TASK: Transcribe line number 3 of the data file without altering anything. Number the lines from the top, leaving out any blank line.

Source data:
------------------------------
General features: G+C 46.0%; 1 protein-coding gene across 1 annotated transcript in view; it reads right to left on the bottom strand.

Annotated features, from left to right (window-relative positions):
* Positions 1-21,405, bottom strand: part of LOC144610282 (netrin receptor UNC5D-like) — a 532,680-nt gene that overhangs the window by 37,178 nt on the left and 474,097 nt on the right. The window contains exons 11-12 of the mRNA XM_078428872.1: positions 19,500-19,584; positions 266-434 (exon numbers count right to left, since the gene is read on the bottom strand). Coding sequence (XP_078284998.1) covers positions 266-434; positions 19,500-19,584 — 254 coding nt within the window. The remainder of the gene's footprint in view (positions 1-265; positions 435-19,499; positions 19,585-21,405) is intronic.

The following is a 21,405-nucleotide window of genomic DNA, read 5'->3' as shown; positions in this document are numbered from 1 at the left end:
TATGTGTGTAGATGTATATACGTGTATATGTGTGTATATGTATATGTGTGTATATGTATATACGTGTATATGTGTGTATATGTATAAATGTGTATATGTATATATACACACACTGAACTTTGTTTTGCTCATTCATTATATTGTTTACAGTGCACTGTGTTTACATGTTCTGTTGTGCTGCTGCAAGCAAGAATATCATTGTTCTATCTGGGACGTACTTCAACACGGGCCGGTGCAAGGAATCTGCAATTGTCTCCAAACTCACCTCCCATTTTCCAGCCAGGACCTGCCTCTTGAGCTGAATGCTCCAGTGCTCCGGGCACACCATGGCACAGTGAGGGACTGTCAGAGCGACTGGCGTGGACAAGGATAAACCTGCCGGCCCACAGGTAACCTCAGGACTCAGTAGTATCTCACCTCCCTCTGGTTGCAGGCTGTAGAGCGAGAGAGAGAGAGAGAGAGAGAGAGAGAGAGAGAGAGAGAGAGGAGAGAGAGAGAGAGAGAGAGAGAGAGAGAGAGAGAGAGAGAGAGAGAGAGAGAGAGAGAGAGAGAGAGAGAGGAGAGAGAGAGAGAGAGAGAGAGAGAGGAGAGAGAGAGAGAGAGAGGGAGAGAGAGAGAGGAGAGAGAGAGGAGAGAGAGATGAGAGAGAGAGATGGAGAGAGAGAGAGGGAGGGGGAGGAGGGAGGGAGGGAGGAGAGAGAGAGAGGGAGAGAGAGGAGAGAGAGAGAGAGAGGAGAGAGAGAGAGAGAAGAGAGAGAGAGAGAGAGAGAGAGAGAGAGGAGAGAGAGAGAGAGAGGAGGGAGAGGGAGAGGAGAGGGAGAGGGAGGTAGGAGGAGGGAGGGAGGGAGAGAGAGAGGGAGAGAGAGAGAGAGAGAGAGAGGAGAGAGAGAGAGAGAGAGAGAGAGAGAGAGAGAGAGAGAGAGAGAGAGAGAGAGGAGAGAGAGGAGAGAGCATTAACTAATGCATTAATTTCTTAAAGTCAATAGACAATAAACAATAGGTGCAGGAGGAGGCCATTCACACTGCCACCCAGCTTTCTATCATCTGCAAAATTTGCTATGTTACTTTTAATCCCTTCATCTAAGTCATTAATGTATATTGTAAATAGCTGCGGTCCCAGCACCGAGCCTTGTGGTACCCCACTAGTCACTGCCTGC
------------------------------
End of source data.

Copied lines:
* Positions 1-21,405, bottom strand: part of LOC144610282 (netrin receptor UNC5D-like) — a 532,680-nt gene that overhangs the window by 37,178 nt on the left and 474,097 nt on the right. The window contains exons 11-12 of the mRNA XM_078428872.1: positions 19,500-19,584; positions 266-434 (exon numbers count right to left, since the gene is read on the bottom strand). Coding sequence (XP_078284998.1) covers positions 266-434; positions 19,500-19,584 — 254 coding nt within the window. The remainder of the gene's footprint in view (positions 1-265; positions 435-19,499; positions 19,585-21,405) is intronic.